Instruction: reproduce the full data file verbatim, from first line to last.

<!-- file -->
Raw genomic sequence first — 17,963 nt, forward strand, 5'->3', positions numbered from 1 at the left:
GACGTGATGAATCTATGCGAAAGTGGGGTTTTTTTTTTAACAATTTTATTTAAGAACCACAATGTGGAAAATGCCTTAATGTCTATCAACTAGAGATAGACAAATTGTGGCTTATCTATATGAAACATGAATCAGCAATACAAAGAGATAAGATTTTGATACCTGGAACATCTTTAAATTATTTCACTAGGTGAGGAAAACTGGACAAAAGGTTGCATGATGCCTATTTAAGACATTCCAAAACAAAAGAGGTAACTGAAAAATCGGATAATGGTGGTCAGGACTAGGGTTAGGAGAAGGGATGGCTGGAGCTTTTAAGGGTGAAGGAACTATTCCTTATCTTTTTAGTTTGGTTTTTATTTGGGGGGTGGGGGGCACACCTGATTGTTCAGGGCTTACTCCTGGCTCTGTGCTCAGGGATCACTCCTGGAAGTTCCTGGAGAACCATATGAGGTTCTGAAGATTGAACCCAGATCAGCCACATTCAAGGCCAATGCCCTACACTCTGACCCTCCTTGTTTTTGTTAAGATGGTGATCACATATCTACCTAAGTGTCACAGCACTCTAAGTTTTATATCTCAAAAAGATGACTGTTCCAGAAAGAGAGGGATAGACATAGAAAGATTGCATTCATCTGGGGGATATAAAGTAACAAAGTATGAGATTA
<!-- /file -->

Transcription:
Raw genomic sequence first — 17,963 nt, forward strand, 5'->3', positions numbered from 1 at the left:
GACGTGATGAATCTATGCGAAAGTGGGGTTTTTTTTTTAACAATTTTATTTAAGAACCACAATGTGGAAAATGCCTTAATGTCTATCAACTAGAGATAGACAAATTGTGGCTTATCTATATGAAACATGAATCAGCAATACAAAGAGATAAGATTTTGATACCTGGAACATCTTTAAATTATTTCACTAGGTGAGGAAAACTGGACAAAAGGTTGCATGATGCCTATTTAAGACATTCCAAAACAAAAGAGGTAACTGAAAAATCGGATAATGGTGGTCAGGACTAGGGTTAGGAGAAGGGATGGCTGGAGCTTTTAAGGGTGAAGGAACTATTCCTTATCTTTTTAGTTTGGTTTTTATTTGGGGGGTGGGGGGCACACCTGATTGTTCAGGGCTTACTCCTGGCTCTGTGCTCAGGGATCACTCCTGGAAGTTCCTGGAGAACCATATGAGGTTCTGAAGATTGAACCCAGATCAGCCACATTCAAGGCCAATGCCCTACACTCTGACCCTCCTTGTTTTTGTTAAGATGGTGATCACATATCTACCTAAGTGTCACAGCACTCTAAGTTTTATATCTCAAAAAGATGACTGTTCCAGAAAGAGAGGGATAGACATAGAAAGATTGCATTCATCTGGGGGATATAAAGTAACAAAGTATGAGATTA